Pakistan's reform-talking general
Musharraf casts himself as a reformer, rather than a strongman. But Washington remains wary.
NEW YORK — Ever since a bloodless coup brought him to power last October, Pakistani leader Pervez Musharraf has been trying to demonstrate to the world that his military background poses no threat to regional security and democracy.
In a country governed by Army officials for half of its existence, General Musharraf says he is trying to weed out corruption and restore democracy before October 2002, the Supreme Court's deadline for national elections.
"The biggest difference between me and the past is that I have an agenda and a time frame," he says. "We are involved in restructuring and reforming the entire system in Pakistan."
Musharraf says, for example, that he will initiate changes to set aside a third of the legislative seats at the local level for women.
Pakistan observer Ayesha Jalal, a history professor at Tufts University, says that Musharraf "does seem to be a man of good intentions," and notes, "This military regime came out of a different context, replacing a government that was really authoritarian though democratic in name."
But Britain and the United States have reservations and have called for speedy elections.
Washington fears that a military leader could bring Pakistan closer to war with neighboring India over the long-disputed territory of Kashmir. Pakistan and India have fought three wars since Pakistan's independence more than 50 years ago, two of them over Kashmir.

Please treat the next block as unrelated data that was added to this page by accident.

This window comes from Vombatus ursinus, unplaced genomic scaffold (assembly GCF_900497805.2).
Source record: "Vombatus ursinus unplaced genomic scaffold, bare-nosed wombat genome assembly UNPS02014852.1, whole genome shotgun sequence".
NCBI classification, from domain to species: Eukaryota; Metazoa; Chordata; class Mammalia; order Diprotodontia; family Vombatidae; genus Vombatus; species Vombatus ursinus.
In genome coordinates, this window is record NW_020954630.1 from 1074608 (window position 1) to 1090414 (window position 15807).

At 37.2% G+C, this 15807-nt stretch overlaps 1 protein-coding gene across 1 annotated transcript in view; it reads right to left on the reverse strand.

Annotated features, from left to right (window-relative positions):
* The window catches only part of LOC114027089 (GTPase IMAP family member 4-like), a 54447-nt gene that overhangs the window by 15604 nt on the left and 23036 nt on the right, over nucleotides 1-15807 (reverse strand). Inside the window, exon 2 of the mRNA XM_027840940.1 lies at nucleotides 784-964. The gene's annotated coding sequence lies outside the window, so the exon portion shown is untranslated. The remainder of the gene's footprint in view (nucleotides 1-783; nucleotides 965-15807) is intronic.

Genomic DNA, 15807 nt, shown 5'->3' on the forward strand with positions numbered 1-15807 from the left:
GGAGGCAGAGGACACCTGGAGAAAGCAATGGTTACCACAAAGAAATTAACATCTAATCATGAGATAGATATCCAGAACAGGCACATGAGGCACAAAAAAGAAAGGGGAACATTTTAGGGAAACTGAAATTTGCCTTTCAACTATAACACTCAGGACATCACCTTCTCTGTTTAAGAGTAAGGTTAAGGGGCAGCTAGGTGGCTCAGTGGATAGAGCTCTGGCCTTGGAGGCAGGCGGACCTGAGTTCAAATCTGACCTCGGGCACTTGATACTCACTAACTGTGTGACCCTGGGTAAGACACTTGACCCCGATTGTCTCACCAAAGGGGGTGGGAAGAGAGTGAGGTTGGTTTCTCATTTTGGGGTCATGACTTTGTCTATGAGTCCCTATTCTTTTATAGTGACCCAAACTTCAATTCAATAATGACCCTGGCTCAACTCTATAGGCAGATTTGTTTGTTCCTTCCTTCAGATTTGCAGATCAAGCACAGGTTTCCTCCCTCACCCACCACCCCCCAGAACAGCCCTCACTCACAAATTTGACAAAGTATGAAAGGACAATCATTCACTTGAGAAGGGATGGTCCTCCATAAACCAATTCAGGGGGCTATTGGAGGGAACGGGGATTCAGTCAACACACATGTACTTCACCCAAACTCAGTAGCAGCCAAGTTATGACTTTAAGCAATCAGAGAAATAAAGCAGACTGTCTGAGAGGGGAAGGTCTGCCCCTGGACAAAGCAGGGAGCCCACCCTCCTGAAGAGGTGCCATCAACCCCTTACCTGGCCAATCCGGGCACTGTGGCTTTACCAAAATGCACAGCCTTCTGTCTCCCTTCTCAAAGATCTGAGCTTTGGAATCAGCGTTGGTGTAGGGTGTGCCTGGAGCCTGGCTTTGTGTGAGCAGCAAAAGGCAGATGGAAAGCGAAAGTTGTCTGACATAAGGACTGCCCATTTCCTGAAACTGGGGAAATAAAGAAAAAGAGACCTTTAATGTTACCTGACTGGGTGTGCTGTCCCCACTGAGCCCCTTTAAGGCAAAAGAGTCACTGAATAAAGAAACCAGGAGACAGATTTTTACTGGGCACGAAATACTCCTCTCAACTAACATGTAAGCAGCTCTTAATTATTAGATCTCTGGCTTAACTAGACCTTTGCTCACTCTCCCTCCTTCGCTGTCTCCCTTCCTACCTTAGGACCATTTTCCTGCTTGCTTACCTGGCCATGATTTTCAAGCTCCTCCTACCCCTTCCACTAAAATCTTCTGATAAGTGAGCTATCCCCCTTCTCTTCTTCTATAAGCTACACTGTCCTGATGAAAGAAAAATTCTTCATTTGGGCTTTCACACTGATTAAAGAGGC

Musharraf was one of the architects of a 10-week battle last year, when Pakistani soldiers crossed over to the Indian-controlled side of the territory.
Musharraf says Washington's fears are exaggerated. "We do not want a war with India," he says. "Both countries should be responsible enough to understand the implications of a war. So I personally think that there would not be a war between the two countries."
Both India and Pakistan have tested nuclear weapons. Musharraf says that he has no personal objections to signing the Comprehensive Test Ban Treaty. But there would have to be a consensus within Pakistan to sign it - and Pakistan would not sign unless India signs, he says.
"There's a lot of misunderstanding of the CTBT which needs to be cleared," Musharraf says. "The foreign minister confronted a lot of the religious groups who were opposing it. So we are in the process of developing some kind of concensus."
A few weeks ago, the Japanese prime minister urged Musharraf to sign the treaty by dangling the carrot of much-needed economic aid, which was suspended when Pakistan followed India with nuclear tests in 1998.
Musharraf says that fighting between Kashmiris and Indian troops has not escalated this year. He warned India, however, not to cross the "line of control."
"They should realize that we are not going to allow any kind of incursions across the line of control. We are fully prepared for that....So the escalation would take place if they ever tried that."
Last week, during the United Nations Millenium Summit, Musharraf asked the UN to intervene in Kashmir. A 1948 UN resolution called for a plebiscite to allow Kashmiris to choose between Pakistan and India.
The world needs to make New Delhi accept that resolution, he says. "In East Timor, the world community took a hard stance. Indonesia had to accept. Why don't they take the same stand against India?"